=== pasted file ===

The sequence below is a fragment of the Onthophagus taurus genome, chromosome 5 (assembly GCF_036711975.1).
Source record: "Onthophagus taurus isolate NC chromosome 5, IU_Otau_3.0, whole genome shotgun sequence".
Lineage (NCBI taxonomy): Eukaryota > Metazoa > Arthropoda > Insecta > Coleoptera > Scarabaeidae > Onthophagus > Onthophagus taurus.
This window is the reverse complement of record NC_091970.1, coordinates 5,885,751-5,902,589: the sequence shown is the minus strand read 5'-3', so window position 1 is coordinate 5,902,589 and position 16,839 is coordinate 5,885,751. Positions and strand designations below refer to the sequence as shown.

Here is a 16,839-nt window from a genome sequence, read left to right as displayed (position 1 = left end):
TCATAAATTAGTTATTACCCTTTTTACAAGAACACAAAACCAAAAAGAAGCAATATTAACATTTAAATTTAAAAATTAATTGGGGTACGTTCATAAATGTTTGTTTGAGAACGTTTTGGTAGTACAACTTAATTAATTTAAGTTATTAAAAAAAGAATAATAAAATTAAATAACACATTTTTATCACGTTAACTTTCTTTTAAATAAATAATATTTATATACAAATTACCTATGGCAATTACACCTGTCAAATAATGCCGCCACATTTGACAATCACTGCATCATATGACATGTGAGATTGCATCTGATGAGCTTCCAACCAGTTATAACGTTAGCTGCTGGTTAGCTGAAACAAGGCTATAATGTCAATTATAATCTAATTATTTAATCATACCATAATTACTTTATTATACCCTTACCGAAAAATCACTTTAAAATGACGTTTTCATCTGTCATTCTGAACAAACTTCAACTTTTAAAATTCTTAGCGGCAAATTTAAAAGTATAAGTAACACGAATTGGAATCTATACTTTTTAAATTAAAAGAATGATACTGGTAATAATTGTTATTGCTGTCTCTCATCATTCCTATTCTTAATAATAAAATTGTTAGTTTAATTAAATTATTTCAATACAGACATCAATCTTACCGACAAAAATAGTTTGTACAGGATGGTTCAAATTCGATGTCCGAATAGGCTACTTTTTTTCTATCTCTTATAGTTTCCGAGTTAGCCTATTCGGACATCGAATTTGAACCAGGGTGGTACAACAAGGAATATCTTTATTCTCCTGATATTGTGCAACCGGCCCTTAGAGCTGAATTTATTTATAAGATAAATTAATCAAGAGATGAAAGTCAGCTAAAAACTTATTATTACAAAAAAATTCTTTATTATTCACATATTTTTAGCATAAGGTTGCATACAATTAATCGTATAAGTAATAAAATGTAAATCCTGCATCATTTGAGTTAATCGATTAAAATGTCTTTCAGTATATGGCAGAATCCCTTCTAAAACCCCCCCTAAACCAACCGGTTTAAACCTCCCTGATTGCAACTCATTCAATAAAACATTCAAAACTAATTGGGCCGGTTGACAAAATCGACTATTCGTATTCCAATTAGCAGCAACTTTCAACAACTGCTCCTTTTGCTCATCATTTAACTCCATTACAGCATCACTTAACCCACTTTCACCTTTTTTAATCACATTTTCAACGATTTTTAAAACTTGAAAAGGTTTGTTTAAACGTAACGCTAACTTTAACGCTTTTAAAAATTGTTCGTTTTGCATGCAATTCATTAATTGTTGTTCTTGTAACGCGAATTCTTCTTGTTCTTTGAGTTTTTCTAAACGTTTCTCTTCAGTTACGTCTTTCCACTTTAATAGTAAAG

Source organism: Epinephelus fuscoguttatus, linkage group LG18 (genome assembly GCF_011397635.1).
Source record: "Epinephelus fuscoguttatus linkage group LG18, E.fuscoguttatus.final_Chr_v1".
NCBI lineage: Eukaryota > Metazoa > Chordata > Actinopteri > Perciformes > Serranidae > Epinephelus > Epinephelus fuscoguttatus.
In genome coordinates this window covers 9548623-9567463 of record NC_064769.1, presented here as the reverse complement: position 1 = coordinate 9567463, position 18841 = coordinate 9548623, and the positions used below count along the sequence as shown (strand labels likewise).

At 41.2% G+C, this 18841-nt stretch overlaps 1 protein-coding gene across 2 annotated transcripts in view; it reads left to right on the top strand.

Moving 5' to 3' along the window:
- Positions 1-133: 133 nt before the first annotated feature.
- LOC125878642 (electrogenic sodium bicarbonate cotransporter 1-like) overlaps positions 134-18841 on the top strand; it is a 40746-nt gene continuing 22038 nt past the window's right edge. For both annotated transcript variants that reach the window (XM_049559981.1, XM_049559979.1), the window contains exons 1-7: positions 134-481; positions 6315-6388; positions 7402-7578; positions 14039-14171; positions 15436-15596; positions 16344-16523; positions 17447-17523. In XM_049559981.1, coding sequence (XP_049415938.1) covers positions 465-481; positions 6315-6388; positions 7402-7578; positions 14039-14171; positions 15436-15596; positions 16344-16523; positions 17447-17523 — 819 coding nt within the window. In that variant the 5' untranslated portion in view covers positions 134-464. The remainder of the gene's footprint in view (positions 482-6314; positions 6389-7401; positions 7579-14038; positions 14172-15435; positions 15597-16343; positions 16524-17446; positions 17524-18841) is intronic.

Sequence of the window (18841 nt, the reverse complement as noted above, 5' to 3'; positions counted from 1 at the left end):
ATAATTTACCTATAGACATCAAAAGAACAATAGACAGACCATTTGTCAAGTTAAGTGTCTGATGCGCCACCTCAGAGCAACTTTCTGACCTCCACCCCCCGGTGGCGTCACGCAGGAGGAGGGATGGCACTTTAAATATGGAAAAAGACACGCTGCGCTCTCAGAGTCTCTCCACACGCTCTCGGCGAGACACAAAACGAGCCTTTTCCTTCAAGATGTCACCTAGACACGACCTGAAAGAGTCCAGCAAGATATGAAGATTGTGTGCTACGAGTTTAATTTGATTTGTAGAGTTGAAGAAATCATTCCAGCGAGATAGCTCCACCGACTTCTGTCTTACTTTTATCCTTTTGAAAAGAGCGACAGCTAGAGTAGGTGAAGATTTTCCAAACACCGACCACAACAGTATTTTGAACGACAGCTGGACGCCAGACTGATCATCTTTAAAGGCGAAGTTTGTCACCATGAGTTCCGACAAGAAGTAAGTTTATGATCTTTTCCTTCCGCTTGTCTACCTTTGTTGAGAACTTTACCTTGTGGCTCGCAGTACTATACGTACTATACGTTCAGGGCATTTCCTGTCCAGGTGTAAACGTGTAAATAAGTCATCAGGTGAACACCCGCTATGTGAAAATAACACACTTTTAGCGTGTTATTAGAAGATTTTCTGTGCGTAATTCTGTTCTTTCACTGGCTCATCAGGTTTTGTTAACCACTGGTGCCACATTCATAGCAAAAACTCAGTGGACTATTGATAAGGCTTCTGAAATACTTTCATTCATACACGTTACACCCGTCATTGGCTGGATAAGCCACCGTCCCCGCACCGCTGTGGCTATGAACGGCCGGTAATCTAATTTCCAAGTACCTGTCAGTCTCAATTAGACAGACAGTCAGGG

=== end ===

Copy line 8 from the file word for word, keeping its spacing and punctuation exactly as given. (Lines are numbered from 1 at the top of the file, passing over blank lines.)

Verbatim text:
Source record: "Epinephelus fuscoguttatus linkage group LG18, E.fuscoguttatus.final_Chr_v1".